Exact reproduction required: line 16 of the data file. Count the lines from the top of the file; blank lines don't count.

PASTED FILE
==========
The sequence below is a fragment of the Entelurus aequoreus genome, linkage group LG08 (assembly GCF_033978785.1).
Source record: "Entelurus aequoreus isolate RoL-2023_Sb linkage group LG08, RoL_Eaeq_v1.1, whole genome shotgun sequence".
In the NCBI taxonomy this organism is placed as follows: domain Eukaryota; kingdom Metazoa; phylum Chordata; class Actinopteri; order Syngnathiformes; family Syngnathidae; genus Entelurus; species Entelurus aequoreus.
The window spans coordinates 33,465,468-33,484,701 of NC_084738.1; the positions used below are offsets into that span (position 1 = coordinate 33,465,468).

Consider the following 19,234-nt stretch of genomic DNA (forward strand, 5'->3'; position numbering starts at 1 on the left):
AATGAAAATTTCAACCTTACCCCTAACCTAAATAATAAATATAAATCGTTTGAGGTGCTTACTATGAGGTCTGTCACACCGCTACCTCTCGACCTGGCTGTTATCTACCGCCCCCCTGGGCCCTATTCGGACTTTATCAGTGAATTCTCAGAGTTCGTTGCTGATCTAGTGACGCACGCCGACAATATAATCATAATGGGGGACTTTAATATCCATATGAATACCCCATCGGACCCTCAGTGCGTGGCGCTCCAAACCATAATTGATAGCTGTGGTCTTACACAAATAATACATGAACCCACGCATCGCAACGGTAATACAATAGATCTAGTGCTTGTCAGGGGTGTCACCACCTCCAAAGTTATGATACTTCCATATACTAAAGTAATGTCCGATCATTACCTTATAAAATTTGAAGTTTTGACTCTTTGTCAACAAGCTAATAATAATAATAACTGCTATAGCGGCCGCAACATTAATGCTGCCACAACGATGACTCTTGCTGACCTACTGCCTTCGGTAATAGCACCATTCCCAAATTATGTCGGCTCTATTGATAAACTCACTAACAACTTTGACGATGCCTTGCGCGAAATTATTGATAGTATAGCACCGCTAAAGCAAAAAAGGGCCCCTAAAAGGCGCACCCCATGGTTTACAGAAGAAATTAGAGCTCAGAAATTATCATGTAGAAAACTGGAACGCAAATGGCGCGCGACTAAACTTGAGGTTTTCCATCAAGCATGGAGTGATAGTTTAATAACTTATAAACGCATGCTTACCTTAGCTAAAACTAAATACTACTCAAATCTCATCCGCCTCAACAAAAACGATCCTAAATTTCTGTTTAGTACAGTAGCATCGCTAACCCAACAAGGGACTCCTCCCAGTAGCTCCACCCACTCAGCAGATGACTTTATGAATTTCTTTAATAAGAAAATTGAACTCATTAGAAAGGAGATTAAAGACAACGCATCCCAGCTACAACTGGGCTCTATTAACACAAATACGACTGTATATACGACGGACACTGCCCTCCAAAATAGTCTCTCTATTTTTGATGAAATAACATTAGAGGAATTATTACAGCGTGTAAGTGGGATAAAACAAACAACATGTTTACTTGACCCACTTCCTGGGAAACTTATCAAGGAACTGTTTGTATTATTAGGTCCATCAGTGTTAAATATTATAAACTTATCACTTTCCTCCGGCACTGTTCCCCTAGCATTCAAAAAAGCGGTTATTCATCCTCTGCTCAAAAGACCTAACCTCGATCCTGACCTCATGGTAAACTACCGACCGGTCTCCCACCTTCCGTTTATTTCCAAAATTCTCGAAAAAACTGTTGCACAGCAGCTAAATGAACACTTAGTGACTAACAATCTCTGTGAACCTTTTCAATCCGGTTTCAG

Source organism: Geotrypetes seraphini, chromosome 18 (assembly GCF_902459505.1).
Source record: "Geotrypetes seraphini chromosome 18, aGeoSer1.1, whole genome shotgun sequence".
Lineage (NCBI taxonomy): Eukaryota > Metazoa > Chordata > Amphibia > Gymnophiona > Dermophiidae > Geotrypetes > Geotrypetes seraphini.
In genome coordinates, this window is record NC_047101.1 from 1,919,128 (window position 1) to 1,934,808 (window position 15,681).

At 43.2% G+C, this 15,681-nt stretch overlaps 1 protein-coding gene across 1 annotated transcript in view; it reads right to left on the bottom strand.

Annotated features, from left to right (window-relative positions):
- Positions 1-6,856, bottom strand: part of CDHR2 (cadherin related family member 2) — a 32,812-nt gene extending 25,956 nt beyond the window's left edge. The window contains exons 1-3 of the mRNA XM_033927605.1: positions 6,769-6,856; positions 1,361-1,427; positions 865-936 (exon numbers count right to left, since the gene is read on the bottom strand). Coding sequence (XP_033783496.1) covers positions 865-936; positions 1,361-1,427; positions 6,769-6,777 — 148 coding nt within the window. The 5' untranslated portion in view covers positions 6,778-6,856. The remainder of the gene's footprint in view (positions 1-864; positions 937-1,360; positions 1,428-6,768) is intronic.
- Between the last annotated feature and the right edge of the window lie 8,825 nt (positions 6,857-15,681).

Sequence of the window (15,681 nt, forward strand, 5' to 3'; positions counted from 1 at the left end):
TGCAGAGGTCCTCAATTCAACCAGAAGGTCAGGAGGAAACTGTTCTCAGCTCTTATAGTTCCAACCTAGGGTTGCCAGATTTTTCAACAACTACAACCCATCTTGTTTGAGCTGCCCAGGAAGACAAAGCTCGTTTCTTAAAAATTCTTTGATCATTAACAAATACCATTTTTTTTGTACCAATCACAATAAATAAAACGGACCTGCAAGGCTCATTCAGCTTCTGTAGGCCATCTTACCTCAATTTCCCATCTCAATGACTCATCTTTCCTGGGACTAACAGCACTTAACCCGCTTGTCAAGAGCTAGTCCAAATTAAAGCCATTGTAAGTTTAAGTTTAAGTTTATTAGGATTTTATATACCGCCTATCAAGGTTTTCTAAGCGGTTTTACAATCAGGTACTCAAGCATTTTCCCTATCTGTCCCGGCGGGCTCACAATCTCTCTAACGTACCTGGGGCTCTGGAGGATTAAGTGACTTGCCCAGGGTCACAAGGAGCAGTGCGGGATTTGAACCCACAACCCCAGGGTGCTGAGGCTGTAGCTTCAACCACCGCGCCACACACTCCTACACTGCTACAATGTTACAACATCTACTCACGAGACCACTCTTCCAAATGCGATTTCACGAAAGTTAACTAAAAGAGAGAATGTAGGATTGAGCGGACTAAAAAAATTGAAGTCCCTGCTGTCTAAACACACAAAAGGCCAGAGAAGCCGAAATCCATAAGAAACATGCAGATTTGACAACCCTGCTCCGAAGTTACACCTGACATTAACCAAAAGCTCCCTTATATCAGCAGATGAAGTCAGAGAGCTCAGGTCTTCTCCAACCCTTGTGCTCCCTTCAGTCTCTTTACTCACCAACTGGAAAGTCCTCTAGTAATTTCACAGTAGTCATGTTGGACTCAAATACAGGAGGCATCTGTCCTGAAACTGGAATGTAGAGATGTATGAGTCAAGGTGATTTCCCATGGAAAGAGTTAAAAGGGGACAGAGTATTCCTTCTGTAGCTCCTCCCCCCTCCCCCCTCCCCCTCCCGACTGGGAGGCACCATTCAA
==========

TGCAGAGGTCCTCAATTCAACCAGAAGGTCAGGAGGAAACTGTTCTCAGCTCTTATAGTTCCAACCTAGGGTTGCCAGATTTTTCAACAACTACAACCCATCTTGTTTGAGCTGCCCAGGAAGACAAAGCTCGTTTCTTAAAAATTCTTTGATCATTAACAAATACCATTTTTTTTGTACCAATCACAATAAATAAAACGGACCTGCAAGGCTCATTCAGCTTCTGTAGGCCATCTTACCTCAATTTCCCATCTCAATGACTCATCTTTCCTGGGACTAACAGCACTTAACCCGCTTGTCAAGAGCTAGTCCAAATTAAAGCCATTGTAAGTTTAAGTTTAAGTTTATTAGGATTTTATATACCGCCTATCAAGGTTTTCTAAGCGGTTTTACAATCAGGTACTCAAGCATTTTCCCTATCTGTCCCGGCGGGCTCACAATCTCTCTAACGTACCTGGGGCTCTGGAGGATTAAGTGACTTGCCCAGGGTCACAAGGAGCAGTGCGGGATTTGAACCCACAACCCCAGGGTGCTGAGGCTGTAGCTTCAACCACCGCGCCACACACTCCTACACTGCTACAATGTTACAACATCTACTCACGAGACCACTCTTCCAAATGCGATTTCACGAAAGTTAACTAAAAGAGAGAATGTAGGATTGAGCGGACTAAAAAAATTGAAGTCCCTGCTGTCTAAACACACAAAAGGCCAGAGAAGCCGAAATCCATAAGAAACATGCAGATTTGACAACCCTGCTCCGAAGTTACACCTGACATTAACCAAAAGCTCCCTTATATCAGCAGATGAAGTCAGAGAGCTCAGGTCTTCTCCAACCCTTGTGCTCCCTTCAGTCTCTTTACTCACCAACTGGAAAGTCCTCTAGTAATTTCACAGTAGTCATGTTGGACTCAAATACAGGAGGCATCTGTCCTGAAACTGGAATGTAGAGATGTATGAGTCAAGGTGATTTCCCATGGAAAGAGTTAAAAGGGGACAGAGTATTCCTTCTGTAGCTCCTCCCCCCTCCCCCCTCCCCCTCCCGACTGGGAGGCACCATTCAA